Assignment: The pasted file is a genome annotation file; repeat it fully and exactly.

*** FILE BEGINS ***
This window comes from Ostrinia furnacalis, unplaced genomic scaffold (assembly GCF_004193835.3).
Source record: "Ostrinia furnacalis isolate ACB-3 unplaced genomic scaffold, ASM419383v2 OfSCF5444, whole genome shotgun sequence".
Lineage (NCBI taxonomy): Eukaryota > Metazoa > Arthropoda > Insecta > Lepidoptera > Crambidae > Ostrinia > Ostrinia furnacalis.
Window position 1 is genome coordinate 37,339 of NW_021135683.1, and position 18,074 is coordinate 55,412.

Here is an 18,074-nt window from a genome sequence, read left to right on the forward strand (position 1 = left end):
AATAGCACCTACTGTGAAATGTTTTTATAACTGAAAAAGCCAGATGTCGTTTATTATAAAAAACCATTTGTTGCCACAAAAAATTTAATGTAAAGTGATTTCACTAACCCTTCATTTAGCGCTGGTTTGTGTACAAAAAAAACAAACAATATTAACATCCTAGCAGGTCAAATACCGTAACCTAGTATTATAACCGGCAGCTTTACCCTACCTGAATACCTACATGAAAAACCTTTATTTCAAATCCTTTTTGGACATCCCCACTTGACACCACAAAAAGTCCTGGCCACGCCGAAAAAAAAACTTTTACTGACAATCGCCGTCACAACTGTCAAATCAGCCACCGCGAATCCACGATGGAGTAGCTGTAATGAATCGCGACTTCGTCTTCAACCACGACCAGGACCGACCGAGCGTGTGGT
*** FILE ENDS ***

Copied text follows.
This window comes from Ostrinia furnacalis, unplaced genomic scaffold (assembly GCF_004193835.3).
Source record: "Ostrinia furnacalis isolate ACB-3 unplaced genomic scaffold, ASM419383v2 OfSCF5444, whole genome shotgun sequence".
Lineage (NCBI taxonomy): Eukaryota > Metazoa > Arthropoda > Insecta > Lepidoptera > Crambidae > Ostrinia > Ostrinia furnacalis.
Window position 1 is genome coordinate 37,339 of NW_021135683.1, and position 18,074 is coordinate 55,412.

Here is an 18,074-nt window from a genome sequence, read left to right on the forward strand (position 1 = left end):
AATAGCACCTACTGTGAAATGTTTTTATAACTGAAAAAGCCAGATGTCGTTTATTATAAAAAACCATTTGTTGCCACAAAAAATTTAATGTAAAGTGATTTCACTAACCCTTCATTTAGCGCTGGTTTGTGTACAAAAAAAACAAACAATATTAACATCCTAGCAGGTCAAATACCGTAACCTAGTATTATAACCGGCAGCTTTACCCTACCTGAATACCTACATGAAAAACCTTTATTTCAAATCCTTTTTGGACATCCCCACTTGACACCACAAAAAGTCCTGGCCACGCCGAAAAAAAAACTTTTACTGACAATCGCCGTCACAACTGTCAAATCAGCCACCGCGAATCCACGATGGAGTAGCTGTAATGAATCGCGACTTCGTCTTCAACCACGACCAGGACCGACCGAGCGTGTGGT